Valve is building a system that auto-mutes abusive CS:GO players

(Image credit: Valve)

Team-based games like CS:GO require coordination between players. Coordination requires communication, and communication, unfortunately, generally requires talking to other people. This is where the wheels tend to come off, because while some players will use the power of comms to set ambushes or warn about incoming enemies, others prefer less friendly approaches to chit-chat. You know what I mean.

To help clamp down on that sort of garbage, Valve is working on a new system for Counter-Strike: Global Offensive that will help cut down on in-game abuse more "precisely" than current tools. It sounds fairly straightforward, in the broad strokes at least: Players who receive "significantly more abuse reports" than others will be given a warning, and if the abuse reports continue at a high rate they will then be automatically muted by all others players by default. Other players will be able to unmute them if they want, but the muted-by-default state will remain in place until offenders earn enough XP to remove the penalty.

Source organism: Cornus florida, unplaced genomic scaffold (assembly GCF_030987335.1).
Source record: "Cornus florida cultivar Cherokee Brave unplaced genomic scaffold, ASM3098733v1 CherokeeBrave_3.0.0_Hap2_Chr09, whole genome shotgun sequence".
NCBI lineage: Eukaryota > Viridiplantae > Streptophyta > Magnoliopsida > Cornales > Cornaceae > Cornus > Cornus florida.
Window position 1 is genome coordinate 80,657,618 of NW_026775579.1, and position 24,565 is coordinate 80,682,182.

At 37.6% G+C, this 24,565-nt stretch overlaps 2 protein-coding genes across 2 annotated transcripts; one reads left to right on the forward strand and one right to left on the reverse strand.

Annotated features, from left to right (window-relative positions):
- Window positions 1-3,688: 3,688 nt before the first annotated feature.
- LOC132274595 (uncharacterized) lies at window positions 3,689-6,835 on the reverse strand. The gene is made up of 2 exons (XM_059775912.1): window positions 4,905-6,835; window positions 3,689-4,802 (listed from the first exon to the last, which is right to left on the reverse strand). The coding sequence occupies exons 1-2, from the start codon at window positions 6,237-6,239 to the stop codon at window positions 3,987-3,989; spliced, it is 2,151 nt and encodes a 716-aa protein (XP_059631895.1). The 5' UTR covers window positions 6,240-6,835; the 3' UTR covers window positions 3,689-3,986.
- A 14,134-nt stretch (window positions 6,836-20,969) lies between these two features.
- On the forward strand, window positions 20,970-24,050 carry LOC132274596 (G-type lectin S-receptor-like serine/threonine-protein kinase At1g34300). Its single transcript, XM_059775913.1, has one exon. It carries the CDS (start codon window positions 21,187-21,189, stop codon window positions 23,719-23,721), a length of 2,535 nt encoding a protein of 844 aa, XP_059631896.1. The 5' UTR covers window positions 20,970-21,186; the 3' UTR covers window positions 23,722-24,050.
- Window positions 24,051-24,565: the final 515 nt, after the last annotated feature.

"Because the new system is driven by reports, it lets players establish their own standards for communication and ensure that their fellow players receive anonymous feedback when they're out of line," Valve said.

As is the Valve way, the whole thing is driven by algorithms: Specifics on what constitutes "significantly more" reports of abuse than the baseline (whatever it is) or what you'll have to do to shed that albatross weren't shared, but reports are weighted based on each account's playtime and reporting frequency, which should help reduce the likelihood of abuse. Valve is already tracking reports with the new system, and asked that players help feed the machine by "getting into the habit of reporting abusive players for 'Abusive Communications or Profile' when you come across them."

Andy Chalk

Andy has been gaming on PCs from the very beginning, starting as a youngster with text adventures and primitive action games on a cassette-based TRS80. From there he graduated to the glory days of Sierra Online adventures and Microprose sims, ran a local BBS, learned how to build PCs, and developed a longstanding love of RPGs, immersive sims, and shooters. He began writing videogame news in 2007 for The Escapist and somehow managed to avoid getting fired until 2014, when he joined the storied ranks of PC Gamer. He covers all aspects of the industry, from new game announcements and patch notes to legal disputes, Twitch beefs, esports, and Henry Cavill. Lots of Henry Cavill.